City of Gloucester Extends Ban On All Non-Essential Outdoor Water Use, Lifts Ban on Outdoor Fires

GLOUCESTER – Mayor Greg Verga and the City of Gloucester report that a temporary ban on all non-essential outdoor water use is being extended through the end of October, and that a ban on outdoor fires is being lifted.
Recent rains have helped reduce fire danger by wetting soil and brush, so the ban on outdoor fires is being lifted to allow burning in accordance with City regulations. Reservoirs continue to be low, so the ban on non-essential outdoor water use is being extended to help maintain a reliable water supply.
The City implemented a two-week ban on all non-essential outdoor water use due to drought conditions beginning on Sept. 1.
Outdoor burning with a chiminea or outdoor fireplace is once again allowed without a permit from the fire department as long as residents meet the following conditions laid out in city ordinances:
  • The fire and/or smoke does not pose a hazard to any property;
  • The smoke does not create a nuisance or health hazard in the neighborhood;
  • Only ordinary firewood shall be burned in the chiminea or outside fireplace; no construction debris, leaves, household trash, hazardous waste, or chemicals may be burned at any time;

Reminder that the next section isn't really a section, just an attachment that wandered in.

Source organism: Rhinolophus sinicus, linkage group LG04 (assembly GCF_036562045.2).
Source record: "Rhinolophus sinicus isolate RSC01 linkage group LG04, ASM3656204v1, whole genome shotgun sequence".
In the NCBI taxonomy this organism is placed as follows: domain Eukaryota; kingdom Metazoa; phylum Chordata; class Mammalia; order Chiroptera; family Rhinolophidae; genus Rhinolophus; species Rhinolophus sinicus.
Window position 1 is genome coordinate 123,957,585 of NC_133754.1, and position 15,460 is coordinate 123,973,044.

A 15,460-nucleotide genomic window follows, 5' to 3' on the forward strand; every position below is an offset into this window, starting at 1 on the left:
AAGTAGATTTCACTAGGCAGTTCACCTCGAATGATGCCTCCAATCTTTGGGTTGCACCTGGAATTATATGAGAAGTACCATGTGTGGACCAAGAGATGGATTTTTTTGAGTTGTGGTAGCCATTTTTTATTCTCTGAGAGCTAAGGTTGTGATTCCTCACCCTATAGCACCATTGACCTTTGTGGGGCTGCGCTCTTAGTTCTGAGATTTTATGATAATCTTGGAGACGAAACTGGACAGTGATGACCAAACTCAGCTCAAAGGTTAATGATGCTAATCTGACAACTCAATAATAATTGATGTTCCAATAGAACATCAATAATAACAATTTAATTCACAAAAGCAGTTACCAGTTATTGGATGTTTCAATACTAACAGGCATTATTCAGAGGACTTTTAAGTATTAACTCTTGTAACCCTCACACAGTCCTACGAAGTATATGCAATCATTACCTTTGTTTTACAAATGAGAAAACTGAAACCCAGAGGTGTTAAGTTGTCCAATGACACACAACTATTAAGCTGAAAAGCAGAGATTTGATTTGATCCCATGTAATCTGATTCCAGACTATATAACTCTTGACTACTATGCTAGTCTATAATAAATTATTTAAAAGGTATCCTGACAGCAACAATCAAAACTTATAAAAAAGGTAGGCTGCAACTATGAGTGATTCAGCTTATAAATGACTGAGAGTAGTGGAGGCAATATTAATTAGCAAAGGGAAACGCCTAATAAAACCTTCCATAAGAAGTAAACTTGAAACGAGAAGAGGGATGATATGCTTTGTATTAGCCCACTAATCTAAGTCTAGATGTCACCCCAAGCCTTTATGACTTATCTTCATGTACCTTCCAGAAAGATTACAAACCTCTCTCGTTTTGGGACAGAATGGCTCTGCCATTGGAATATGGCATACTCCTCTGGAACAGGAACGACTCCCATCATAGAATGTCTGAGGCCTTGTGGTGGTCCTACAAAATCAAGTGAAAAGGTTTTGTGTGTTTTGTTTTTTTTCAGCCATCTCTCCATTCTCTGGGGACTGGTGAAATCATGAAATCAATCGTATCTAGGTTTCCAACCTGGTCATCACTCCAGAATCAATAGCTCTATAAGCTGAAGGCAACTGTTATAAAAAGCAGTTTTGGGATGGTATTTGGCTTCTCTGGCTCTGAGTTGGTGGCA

• The chiminea or outdoor fireplace shall be on a non-combustible surface at grade-level (i.e. not on a deck) and is not under any type of overhang, roof, or canopy;
  • A water supply or fire extinguisher capable of extinguishing the fire is within 75 feet of the chiminea or outdoor fireplace;
  • The fire shall be constantly attended by a competent person until the fire is extinguished;
  • Fires shall not be located within 25 feet of a structure or combustible material;
  • All conditions that could cause fire to spread from the area adjacent to the device shall be eliminated prior to ignition;
  • Flammable liquids shall not be used to ignite the fire.
  • The fire chief or his designee may order any outside fire permitted by this section to be extinguished in response to a complaint or hazardous condition.
Despite some recent rainfall, drought conditions persist and the City’s water capacity remains at just 48 percent. The status of the ban will be reevaluated on Nov. 1. The ban may be lifted if conditions change significantly before the end of the month.
The Northeast Region of Massachusetts remains in a Level 3 Critical Drought. Per MassDEP, this level of drought warrants such a ban on all non-essential outdoor water use. DEP considers “essential” water use as:
  • for health or safety reasons
  • by regulation
  • for the production of food and fiber
  • for the maintenance of livestock
  • to meet the core functions of a business
Failure to adhere to the restrictions can lead to the imposition of fines.
“I want to thank our residents and business owners for their cooperation throughout this drought, and ask that we all do our part to maintain a reliable water supply,” said Mayor Verga. “Despite drought conditions persisting and affecting the water supply, fire danger has been reduced by recent, much-needed rainfall, so we are lifting the ban on outdoor fires in accordance with city ordinances. We ask residents to be responsible when burning and to prioritize safety.”

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